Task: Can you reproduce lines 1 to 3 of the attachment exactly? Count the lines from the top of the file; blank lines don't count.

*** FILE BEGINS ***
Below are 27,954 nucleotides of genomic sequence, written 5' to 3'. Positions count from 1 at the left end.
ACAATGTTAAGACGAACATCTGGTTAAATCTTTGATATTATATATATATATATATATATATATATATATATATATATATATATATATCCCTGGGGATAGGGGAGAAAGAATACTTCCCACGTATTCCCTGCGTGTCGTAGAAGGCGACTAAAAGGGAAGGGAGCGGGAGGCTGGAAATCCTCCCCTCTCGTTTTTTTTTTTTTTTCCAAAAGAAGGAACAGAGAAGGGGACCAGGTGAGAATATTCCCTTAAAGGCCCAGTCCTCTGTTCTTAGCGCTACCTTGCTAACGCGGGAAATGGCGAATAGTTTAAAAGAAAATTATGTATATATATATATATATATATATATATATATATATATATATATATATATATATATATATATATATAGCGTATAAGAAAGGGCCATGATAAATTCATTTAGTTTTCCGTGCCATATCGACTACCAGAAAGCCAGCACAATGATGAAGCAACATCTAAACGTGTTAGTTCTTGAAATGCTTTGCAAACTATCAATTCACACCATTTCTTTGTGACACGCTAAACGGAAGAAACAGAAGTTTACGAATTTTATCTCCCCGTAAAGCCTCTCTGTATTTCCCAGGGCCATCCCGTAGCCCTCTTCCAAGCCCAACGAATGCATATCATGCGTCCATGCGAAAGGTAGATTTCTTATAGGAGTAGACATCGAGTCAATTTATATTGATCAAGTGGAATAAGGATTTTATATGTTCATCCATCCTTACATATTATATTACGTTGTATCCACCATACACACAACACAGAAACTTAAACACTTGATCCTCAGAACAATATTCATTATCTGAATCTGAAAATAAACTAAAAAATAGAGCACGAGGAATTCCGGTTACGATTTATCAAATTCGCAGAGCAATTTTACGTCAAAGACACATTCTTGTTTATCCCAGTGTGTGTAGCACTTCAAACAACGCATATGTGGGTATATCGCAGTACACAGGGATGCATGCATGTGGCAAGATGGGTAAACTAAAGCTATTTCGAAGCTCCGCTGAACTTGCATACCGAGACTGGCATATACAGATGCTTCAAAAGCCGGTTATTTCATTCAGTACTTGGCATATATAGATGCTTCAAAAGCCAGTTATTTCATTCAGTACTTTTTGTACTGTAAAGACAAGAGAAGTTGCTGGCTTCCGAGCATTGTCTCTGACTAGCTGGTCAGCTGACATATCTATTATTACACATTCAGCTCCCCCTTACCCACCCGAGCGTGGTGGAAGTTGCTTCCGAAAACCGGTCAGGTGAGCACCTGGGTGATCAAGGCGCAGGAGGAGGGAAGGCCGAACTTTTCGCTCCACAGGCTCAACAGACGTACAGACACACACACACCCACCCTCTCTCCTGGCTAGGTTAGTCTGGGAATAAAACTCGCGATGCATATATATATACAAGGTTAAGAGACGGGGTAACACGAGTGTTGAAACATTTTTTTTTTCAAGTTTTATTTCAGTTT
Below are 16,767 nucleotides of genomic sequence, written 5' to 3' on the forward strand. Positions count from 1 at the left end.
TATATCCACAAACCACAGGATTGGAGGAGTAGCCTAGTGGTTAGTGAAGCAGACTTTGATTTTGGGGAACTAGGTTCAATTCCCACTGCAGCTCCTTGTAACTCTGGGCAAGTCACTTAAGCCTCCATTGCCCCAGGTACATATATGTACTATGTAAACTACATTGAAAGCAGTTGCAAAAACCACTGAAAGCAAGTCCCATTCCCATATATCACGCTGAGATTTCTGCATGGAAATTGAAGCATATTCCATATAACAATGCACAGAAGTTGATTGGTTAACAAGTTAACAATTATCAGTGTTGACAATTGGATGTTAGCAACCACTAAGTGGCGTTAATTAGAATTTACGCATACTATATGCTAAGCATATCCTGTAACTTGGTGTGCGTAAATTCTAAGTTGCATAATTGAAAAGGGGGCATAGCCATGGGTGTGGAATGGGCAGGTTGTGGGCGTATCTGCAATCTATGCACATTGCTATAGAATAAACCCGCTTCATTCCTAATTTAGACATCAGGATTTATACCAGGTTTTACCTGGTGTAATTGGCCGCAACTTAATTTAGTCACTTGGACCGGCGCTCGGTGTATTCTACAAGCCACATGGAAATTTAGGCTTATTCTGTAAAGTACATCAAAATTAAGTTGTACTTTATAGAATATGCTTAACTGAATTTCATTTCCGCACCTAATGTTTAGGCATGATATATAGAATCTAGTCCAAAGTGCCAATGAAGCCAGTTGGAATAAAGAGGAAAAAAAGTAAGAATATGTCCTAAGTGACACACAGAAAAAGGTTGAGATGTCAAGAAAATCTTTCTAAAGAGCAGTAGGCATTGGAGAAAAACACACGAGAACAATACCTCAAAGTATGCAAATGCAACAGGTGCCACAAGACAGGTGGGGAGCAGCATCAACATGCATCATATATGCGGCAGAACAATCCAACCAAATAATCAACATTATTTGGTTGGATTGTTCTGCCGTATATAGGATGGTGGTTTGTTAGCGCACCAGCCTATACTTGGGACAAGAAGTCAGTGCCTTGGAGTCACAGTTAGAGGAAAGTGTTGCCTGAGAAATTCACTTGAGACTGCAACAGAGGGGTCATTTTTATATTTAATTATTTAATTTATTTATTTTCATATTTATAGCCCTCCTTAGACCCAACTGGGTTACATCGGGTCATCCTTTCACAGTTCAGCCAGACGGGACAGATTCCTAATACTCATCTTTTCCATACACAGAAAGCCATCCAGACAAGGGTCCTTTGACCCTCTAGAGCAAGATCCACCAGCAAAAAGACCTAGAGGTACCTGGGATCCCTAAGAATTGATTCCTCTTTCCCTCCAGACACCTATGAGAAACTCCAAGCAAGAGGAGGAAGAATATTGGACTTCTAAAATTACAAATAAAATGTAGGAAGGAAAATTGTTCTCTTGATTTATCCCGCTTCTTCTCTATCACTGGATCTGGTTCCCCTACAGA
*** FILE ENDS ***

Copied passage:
Below are 27,954 nucleotides of genomic sequence, written 5' to 3'. Positions count from 1 at the left end.
ACAATGTTAAGACGAACATCTGGTTAAATCTTTGATATTATATATATATATATATATATATATATATATATATATATATATATATATCCCTGGGGATAGGGGAGAAAGAATACTTCCCACGTATTCCCTGCGTGTCGTAGAAGGCGACTAAAAGGGAAGGGAGCGGGAGGCTGGAAATCCTCCCCTCTCGTTTTTTTTTTTTTTTCCAAAAGAAGGAACAGAGAAGGGGACCAGGTGAGAATATTCCCTTAAAGGCCCAGTCCTCTGTTCTTAGCGCTACCTTGCTAACGCGGGAAATGGCGAATAGTTTAAAAGAAAATTATGTATATATATATATATATATATATATATATATATATATATATATATATATATATATATATATATATAGCGTATAAGAAAGGGCCATGATAAATTCATTTAGTTTTCCGTGCCATATCGACTACCAGAAAGCCAGCACAATGATGAAGCAACATCTAAACGTGTTAGTTCTTGAAATGCTTTGCAAACTATCAATTCACACCATTTCTTTGTGACACGCTAAACGGAAGAAACAGAAGTTTACGAATTTTATCTCCCCGTAAAGCCTCTCTGTATTTCCCAGGGCCATCCCGTAGCCCTCTTCCAAGCCCAACGAATGCATATCATGCGTCCATGCGAAAGGTAGATTTCTTATAGGAGTAGACATCGAGTCAATTTATATTGATCAAGTGGAATAAGGATTTTATATGTTCATCCATCCTTACATATTATATTACGTTGTATCCACCATACACACAACACAGAAACTTAAACACTTGATCCTCAGAACAATATTCATTATCTGAATCTGAAAATAAACTAAAAAATAGAGCACGAGGAATTCCGGTTACGATTTATCAAATTCGCAGAGCAATTTTACGTCAAAGACACATTCTTGTTTATCCCAGTGTGTGTAGCACTTCAAACAACGCATATGTGGGTATATCGCAGTACACAGGGATGCATGCATGTGGCAAGATGGGTAAACTAAAGCTATTTCGAAGCTCCGCTGAACTTGCATACCGAGACTGGCATATACAGATGCTTCAAAAGCCGGTTATTTCATTCAGTACTTGGCATATATAGATGCTTCAAAAGCCAGTTATTTCATTCAGTACTTTTTGTACTGTAAAGACAAGAGAAGTTGCTGGCTTCCGAGCATTGTCTCTGACTAGCTGGTCAGCTGACATATCTATTATTACACATTCAGCTCCCCCTTACCCACCCGAGCGTGGTGGAAGTTGCTTCCGAAAACCGGTCAGGTGAGCACCTGGGTGATCAAGGCGCAGGAGGAGGGAAGGCCGAACTTTTCGCTCCACAGGCTCAACAGACGTACAGACACACACACACCCACCCTCTCTCCTGGCTAGGTTAGTCTGGGAATAAAACTCGCGATGCATATATATATACAAGGTTAAGAGACGGGGTAACACGAGTGTTGAAACATTTTTTTTTTCAAGTTTTATTTCAGTTT
Below are 16,767 nucleotides of genomic sequence, written 5' to 3' on the forward strand. Positions count from 1 at the left end.